A federal appeals court on Wednesday upheld a lower court’s ruling that struck down part of Alabama’s abortion consent laws.
A 1979 Supreme Court ruling said that it is unconstitutional to require minors to have their parents consent to get an abortion. Instead, the Supreme Court said states must allow minors to seek judicial-bypass of their parent’s consent by proving to a judge that she is mature and well-informed enough to make the abortion decision on her own.
In 2014, the Alabama legislature passed amendments to its judicial bypass laws that allowed courts to disclose the identity of the minor seeking judicial bypass to third parties, such as the District Attorney, a court-appointed legal guardian of the unborn baby, and in some cases, the girl’s parents.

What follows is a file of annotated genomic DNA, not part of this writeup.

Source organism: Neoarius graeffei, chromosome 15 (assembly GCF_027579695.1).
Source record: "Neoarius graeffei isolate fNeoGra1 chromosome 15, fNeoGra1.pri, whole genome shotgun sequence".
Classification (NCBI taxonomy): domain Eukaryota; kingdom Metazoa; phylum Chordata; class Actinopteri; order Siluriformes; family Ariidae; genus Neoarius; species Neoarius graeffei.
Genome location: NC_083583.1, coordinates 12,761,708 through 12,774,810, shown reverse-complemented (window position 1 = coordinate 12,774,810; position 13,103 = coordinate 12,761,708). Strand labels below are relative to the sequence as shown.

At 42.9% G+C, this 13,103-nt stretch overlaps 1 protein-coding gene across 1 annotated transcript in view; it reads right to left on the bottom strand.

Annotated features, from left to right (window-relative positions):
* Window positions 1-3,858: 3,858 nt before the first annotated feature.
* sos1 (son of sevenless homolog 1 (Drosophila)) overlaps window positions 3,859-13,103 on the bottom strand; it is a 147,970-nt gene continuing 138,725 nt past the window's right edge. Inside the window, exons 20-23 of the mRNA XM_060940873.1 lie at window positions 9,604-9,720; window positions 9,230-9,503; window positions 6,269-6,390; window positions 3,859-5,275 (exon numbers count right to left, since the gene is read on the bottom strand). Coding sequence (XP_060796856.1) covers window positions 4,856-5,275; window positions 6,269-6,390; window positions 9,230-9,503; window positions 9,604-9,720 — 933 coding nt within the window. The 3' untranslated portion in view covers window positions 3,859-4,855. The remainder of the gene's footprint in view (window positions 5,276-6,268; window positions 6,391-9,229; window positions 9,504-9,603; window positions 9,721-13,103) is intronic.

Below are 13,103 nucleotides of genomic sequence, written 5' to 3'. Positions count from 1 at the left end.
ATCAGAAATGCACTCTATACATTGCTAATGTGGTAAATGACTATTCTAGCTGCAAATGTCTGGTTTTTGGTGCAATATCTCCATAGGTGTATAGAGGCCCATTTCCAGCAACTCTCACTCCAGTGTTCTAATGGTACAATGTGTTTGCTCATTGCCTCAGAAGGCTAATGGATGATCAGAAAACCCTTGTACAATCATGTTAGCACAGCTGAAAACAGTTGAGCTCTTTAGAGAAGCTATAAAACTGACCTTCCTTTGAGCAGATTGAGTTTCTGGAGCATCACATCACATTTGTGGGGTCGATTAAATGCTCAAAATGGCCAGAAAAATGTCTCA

In it’s Wednesday ruling, the United States Circuit Court of Appeals for the 11th Circuit upheld a district court’s ruling that the 2014 amendments to the judicial bypass law were unconstitutional. The district court had ruled that there was no need for the state to disclose the identify of the minor to those third parties and that the judicial bypass process should feel more like talking to a family member and less like a formal court affair.
Minors seeking to have an abortion without their parent’s approval still must prove to the court that she is mature and well-informed enough to make that decision on her own.